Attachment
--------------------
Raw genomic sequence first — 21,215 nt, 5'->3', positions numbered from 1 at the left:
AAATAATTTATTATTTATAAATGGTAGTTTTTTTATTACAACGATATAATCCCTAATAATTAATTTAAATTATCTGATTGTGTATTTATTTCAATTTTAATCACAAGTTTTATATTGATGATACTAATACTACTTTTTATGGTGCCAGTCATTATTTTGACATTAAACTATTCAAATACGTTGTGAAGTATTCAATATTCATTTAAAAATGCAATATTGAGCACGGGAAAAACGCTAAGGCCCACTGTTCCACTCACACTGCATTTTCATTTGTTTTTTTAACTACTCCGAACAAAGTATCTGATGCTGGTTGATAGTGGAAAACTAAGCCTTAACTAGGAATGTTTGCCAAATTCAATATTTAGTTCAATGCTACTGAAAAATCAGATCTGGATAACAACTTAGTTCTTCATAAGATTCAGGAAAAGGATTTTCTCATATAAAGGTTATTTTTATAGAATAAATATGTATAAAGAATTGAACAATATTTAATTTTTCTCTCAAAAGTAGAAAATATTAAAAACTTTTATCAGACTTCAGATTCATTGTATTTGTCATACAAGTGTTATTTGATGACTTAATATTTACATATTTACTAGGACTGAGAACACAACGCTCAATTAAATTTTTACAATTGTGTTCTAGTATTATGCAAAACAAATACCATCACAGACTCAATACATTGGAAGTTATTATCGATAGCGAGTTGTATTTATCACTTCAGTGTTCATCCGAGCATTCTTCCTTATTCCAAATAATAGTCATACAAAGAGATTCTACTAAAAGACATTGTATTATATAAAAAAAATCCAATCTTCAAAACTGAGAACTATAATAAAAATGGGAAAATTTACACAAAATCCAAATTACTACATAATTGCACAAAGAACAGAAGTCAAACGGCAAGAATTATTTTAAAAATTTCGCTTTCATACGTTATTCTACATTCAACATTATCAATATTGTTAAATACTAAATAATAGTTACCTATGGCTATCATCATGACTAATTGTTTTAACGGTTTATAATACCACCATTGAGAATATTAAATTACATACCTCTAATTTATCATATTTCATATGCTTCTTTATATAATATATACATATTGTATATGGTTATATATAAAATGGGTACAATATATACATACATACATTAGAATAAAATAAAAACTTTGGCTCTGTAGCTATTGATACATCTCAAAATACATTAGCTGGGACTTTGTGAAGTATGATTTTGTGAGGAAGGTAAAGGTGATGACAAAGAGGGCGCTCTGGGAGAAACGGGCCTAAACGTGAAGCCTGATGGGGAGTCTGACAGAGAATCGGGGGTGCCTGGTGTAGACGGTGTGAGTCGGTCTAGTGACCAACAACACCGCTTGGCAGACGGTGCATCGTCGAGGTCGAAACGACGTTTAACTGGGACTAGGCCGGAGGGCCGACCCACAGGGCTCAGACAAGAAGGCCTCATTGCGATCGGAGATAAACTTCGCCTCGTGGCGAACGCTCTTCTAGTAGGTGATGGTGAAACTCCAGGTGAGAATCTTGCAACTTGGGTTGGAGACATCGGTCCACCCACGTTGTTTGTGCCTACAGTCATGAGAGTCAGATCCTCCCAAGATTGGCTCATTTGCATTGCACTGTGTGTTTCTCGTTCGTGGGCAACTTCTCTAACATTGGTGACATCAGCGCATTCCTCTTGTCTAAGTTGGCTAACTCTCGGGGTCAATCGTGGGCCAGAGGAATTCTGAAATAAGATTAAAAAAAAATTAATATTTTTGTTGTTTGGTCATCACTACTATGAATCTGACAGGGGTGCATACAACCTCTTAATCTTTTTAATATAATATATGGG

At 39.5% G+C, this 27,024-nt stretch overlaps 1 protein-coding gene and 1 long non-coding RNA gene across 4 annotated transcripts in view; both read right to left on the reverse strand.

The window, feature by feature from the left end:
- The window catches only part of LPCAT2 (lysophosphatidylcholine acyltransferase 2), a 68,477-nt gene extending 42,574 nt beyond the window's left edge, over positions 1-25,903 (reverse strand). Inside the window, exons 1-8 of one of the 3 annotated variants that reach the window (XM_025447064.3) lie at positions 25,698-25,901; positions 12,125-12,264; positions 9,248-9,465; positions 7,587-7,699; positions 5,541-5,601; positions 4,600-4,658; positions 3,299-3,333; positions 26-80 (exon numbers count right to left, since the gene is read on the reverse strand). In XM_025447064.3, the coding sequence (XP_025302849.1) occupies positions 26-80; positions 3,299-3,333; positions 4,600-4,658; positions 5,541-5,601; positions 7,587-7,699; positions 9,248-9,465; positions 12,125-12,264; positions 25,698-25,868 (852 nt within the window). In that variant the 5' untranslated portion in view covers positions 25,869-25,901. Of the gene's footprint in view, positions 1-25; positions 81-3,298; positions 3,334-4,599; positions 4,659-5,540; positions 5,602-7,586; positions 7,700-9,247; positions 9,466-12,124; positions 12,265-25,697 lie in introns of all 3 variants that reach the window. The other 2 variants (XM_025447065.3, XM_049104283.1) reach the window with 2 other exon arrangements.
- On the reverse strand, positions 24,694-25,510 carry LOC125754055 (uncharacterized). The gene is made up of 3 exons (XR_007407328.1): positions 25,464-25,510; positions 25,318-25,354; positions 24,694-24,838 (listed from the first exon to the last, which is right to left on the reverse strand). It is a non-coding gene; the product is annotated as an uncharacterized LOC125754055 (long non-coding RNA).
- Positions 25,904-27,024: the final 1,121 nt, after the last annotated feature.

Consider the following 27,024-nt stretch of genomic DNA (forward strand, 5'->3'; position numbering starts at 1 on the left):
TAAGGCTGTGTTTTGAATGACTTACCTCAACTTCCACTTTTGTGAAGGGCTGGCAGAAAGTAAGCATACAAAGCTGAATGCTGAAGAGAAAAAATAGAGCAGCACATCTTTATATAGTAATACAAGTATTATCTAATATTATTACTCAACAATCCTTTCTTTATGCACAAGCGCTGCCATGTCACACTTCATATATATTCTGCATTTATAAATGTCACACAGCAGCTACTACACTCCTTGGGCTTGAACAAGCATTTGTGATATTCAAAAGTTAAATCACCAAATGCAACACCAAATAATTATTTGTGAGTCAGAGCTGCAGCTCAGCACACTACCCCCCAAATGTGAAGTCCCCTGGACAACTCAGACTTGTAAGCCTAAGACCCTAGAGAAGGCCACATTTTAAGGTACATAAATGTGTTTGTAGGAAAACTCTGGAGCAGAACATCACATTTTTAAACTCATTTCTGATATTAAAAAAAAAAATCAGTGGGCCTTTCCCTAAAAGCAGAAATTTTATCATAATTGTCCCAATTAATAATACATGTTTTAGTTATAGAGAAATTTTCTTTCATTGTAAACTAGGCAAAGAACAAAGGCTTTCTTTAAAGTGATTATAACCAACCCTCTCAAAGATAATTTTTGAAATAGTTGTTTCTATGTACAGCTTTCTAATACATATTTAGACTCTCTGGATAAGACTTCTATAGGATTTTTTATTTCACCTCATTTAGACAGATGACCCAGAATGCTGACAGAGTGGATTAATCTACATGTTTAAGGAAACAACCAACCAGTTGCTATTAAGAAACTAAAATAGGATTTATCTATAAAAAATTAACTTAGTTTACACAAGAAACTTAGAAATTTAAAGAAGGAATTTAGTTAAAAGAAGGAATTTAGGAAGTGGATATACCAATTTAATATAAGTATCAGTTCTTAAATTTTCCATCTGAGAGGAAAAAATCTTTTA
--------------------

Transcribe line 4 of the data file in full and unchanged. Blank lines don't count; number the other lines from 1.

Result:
The window, feature by feature from the left end: